Take the 2-minute tour ×
Information Security Stack Exchange is a question and answer site for Information security professionals. It's 100% free, no registration required.

On Linux I have a good idea on what files I would like to get ahold of when you are sitting on a regular file download vulnerability. Any file on the entire OS system is accessible for download, which do you grab first?

You only have the vulnerabilty at hand and nothing more of information (directory structure and similar is unknown at the point of compromise). The discovery and furter exploitation has to come from the file download vulnerability.

A few things come to mind:

  • Source code. Potential information leaks about backends, configurations and so on.
  • metabase.xml for IIS setups
  • autoexec.bat incase there is anything juicy at startup
share|improve this question
    
'passwords.xlsx' –  Rubber Duck Mar 31 at 19:53
add comment

2 Answers

Off-the-cuff stuff I could script:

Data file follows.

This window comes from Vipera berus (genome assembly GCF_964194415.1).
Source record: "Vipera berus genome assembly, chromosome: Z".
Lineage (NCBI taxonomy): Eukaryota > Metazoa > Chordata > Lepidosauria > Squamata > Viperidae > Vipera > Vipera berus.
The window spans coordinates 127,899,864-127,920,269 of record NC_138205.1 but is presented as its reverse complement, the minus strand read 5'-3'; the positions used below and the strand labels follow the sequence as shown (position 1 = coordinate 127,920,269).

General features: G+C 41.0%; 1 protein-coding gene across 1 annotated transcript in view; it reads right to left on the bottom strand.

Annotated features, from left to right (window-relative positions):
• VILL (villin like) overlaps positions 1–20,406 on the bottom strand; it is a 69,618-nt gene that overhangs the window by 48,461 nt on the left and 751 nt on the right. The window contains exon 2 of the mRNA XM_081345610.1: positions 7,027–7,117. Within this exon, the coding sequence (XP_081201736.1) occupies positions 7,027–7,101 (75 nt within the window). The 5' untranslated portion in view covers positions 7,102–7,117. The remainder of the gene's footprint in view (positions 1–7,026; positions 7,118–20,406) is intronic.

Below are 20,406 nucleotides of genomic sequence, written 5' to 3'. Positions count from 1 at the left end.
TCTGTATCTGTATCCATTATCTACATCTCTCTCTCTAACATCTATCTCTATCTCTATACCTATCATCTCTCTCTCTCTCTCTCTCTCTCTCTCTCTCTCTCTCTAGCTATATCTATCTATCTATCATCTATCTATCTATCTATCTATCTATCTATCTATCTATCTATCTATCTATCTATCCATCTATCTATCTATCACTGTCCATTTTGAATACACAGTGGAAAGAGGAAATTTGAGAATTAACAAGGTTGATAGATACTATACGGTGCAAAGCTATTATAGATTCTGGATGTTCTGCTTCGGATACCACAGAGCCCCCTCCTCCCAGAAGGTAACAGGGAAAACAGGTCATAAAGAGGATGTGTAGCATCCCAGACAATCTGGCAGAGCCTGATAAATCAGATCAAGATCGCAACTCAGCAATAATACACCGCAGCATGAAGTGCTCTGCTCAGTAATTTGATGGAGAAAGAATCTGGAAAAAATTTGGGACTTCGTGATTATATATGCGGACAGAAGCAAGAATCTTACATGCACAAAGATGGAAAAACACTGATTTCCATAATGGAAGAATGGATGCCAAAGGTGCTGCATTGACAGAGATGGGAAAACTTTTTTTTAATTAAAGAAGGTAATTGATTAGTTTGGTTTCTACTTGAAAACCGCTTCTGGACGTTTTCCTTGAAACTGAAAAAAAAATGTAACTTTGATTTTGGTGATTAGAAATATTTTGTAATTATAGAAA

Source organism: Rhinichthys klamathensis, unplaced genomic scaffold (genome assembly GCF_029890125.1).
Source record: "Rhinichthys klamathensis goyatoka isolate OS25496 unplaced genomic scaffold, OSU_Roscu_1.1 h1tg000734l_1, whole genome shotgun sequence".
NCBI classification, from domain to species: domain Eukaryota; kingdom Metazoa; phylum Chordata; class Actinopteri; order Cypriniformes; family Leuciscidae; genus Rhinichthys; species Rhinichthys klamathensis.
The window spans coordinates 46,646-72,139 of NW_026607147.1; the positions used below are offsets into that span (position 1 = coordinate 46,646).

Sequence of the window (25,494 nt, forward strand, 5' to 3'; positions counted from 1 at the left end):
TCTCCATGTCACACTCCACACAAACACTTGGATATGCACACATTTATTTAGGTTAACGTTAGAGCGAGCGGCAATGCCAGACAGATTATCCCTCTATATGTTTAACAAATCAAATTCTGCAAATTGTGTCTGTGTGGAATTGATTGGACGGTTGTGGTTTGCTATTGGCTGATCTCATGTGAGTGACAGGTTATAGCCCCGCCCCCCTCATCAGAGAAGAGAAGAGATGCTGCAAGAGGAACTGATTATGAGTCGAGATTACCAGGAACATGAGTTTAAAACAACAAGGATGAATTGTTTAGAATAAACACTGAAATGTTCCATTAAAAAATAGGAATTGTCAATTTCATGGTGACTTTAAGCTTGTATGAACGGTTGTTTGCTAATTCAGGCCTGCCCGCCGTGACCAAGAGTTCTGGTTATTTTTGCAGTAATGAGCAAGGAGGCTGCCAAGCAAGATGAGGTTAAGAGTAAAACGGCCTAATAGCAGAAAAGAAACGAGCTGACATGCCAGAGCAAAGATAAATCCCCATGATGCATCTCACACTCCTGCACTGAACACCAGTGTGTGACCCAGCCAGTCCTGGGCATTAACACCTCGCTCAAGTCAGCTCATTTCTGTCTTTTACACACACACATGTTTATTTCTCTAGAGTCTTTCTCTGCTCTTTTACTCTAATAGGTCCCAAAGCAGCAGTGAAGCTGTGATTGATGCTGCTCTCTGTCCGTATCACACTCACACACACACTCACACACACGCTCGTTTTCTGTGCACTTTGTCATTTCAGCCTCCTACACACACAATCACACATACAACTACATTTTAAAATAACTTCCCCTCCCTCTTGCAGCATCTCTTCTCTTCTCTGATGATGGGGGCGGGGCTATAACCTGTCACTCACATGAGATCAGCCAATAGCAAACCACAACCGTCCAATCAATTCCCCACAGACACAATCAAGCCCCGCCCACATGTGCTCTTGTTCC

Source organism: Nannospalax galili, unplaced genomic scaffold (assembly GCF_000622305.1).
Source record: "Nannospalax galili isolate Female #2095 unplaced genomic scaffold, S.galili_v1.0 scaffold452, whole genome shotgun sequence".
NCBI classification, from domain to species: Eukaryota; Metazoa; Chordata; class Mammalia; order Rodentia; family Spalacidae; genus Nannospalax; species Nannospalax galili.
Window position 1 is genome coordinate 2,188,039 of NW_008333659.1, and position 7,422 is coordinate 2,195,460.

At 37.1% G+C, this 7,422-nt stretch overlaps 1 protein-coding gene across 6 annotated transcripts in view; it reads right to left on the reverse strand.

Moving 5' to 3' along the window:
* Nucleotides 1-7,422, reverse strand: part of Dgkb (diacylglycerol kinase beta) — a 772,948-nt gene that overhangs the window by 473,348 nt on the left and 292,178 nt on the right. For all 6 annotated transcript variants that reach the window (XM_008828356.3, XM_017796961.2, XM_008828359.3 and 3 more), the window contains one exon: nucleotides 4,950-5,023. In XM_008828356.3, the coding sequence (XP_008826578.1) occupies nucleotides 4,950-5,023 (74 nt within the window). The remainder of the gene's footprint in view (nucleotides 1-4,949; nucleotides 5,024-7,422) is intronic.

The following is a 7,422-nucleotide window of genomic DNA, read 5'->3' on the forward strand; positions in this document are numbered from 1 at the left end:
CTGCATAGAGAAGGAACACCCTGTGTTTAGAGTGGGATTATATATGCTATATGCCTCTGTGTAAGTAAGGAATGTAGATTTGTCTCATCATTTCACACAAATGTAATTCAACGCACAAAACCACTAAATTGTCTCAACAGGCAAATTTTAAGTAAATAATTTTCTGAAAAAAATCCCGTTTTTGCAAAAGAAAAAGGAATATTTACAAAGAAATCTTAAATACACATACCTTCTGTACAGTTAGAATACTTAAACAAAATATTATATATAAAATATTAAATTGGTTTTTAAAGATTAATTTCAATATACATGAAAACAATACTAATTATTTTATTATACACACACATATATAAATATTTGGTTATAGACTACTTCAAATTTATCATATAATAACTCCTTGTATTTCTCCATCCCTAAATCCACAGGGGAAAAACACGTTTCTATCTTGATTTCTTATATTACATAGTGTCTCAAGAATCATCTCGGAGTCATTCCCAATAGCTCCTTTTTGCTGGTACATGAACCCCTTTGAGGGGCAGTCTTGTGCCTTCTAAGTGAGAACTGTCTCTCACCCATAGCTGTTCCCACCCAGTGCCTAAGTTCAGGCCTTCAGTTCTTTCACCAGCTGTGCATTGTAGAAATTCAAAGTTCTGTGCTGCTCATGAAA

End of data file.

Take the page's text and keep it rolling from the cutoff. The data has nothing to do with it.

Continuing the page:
• Registry
  • SAM (these two require compromising at the kernel level -- leaving as a reference)
  • Active Directory DB
  • Browser histories & cookies
share|improve this answer
    
Registry (hive) and SAM is protected so you cant read them unless you log out of windows right? –  Chris Andrè Dale Oct 17 '11 at 23:06
    
@Karrax very off-the-cuff answer. Yes, those are locked by the OS kernel and can't be read through normal FS access. –  Jeff Ferland Oct 18 '11 at 16:06
1  
Config files for any service applications would be useful too. For example, if it's running MySQL, you can grab my.ini to find the directory that contains the table data, then grab user.frm, user.MYD and user.MYI from the mysql table data directory. You can then use them to get the password hashes. Obviously this is just one example, the possibilities are endless in the case of software services. –  Polynomial Oct 20 '11 at 18:52
add comment

To try to escalate, you could look for known versions of programs that are known to be vulnerable. You probably wouldn't need to download the whole thing, just enough to get the signature/version.

E.g. DLLs that would signal that an OS patch hasn't been applied. This would give you information you might want to launch another attack. (Or it would give you information that launching that attack would be useless and you should look elsewhere.)

share|improve this answer
add comment

Your Answer

 
discard

By posting your answer, you agree to the privacy policy and terms of service.

Not the answer you're looking for? Browse other questions tagged or ask your own question.